Watching ESPN College GameDay the morning before the Alabama-Florida game from an Airbnb in Gainesville, our tailgate was featured briefly on a segment about Tom Petty’s “Won’t Back Down” played after every third quarter.
Wow. Pretty special.
I’ve been tailgating with the same guys and gals for 15 years. Four fraternity brothers I met 30 years ago have season tickets together, and the group has grown to include more of the frat guys, families, kids, etc., as we have gotten older.
Where did it all begin? Tailgating?
It’s said that in 1919, outside of the Green Bay Packers stadium, fans would arrive and park their trucks and sit on the tailgates, and so one of the most American of American traditions was born. It’s also said that 30% of tailgaters never even set foot in the stadiums.
Tailgates can range from a six-pack and a sandwich to the guy next to ours, Stumpy Harris, who had the coolest portable restaurant with an antique orange and blue car out front, plus golf carts, roped off areas, big time. Rest in peace, sir.
The plus side of college football weekends in Florida and around the nation is obvious.
Thrilling games, old friends and new, spectacular weather, roaring crowds, traditions (like Tom Petty), and these days technology adds another layer of fun to the mix.
I’d say half the tailgates I see have television setups ranging from basic to home-theater-like.
Dish Network has a very reasonable and cheap setup if you need a complete TV experience if you have not made the plunge.
Need power? Forget the noisy generators of the past; this bad boy has an LCD screen to monitor it and an app. Plus, it’s super quiet.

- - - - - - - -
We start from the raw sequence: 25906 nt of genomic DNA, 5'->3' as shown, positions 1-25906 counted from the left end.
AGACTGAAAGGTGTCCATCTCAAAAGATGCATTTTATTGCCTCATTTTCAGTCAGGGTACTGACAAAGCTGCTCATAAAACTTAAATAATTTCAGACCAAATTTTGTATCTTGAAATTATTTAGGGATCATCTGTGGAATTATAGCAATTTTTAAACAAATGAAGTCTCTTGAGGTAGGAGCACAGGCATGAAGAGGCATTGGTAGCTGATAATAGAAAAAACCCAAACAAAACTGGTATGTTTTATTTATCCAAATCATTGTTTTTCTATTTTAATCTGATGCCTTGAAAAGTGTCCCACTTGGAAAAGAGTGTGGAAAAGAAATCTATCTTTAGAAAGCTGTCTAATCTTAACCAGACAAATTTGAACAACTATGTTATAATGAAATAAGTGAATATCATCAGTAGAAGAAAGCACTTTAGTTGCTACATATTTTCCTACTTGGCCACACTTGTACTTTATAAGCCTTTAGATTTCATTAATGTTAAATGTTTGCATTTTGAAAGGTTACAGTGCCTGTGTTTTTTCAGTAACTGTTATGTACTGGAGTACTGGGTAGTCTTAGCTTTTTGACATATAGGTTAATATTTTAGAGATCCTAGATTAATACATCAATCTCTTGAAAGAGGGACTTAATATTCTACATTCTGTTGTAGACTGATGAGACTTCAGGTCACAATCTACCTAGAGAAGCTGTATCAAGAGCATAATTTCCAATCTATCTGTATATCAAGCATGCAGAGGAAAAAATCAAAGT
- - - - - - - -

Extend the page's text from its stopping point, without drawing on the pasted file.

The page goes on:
If you need tunes, charge up your Bluetooth speaker and check out the how-to-pack-a-cooler guide for max readiness.
The downside for football in the state of Florida for sports weekends (besides traffic) is hotels.
I stayed at Hotel Ello in Gainesville for a baseball game this year. It was approx. $150 a night, excellent value for this impressive new hotel. Rates for the Florida-Florida State game weekend is $679 a night.
An AC Marriot Hotel in Tallahassee for the coming football weekend is also in the $700 a night range.
Sure, I get supply and demand, premium rates, and surge pricing.
Places are packed, so making sure 20% gratuities are included and doubling rates may be acceptable. But some hotels triple rates … or more?
A hotel in Oxford, Mississippi, went for $1,000 a night two years ago. Sure, it was a super trendy hotel called the Graduate, but a grand?
In my opinion, hotels have gone past surge pricing, supply and demand — they are gouging people. To avoid being gouged, I find a reasonable Airbnb and move on.
Funny how when no one came to games last year, their pricing stayed reasonable; they were begging people to stay.
Anyway, they are back at it, and people rarely speak up about this. I’m tired of it.
Sure, don’t go, stay home. It’s not like price gouging gas during a hurricane, you might be thinking.
Still, it’s not right.
Some of us live and breathe college football, so staying home the whole season is not an option. But I sure stayed home last weekend for Florida versus Tennessee because I didn’t see an easy choice for lodging.
Or maybe I stayed home the weekend before because the Alabama versus Florida game was so exhausting? The jury is still out on that — but bring the rates down.
College football is a living, breathing part of our state.
Some of us are having a lousy season — worst since 1976, I think that’s the total in Tallahassee — but like all things, it will get better.
These programs are like life, up and down. (Unless you are in Tuscaloosa this decade. Jeeez.)
Tailgating is awesome; technology makes it better. If only I had a camper and didn’t have to worry about these ridiculous hotel prices. (SHAZAM. I just solved my problem.)
Christmas is coming early to the Dowling house; won’t Jeanne be excited when I click on Auto Trader and bring an RV up the driveway.
Stay tuned for Part 2 of this column when the new rolling condo arrives.
Blake Dowling is CEO of Aegis Business Technologies, author of the book “Professionally Distanced” and host of the Biz & Tech podcast. He writes for several organizations and has tailgated with these same people for 15 years.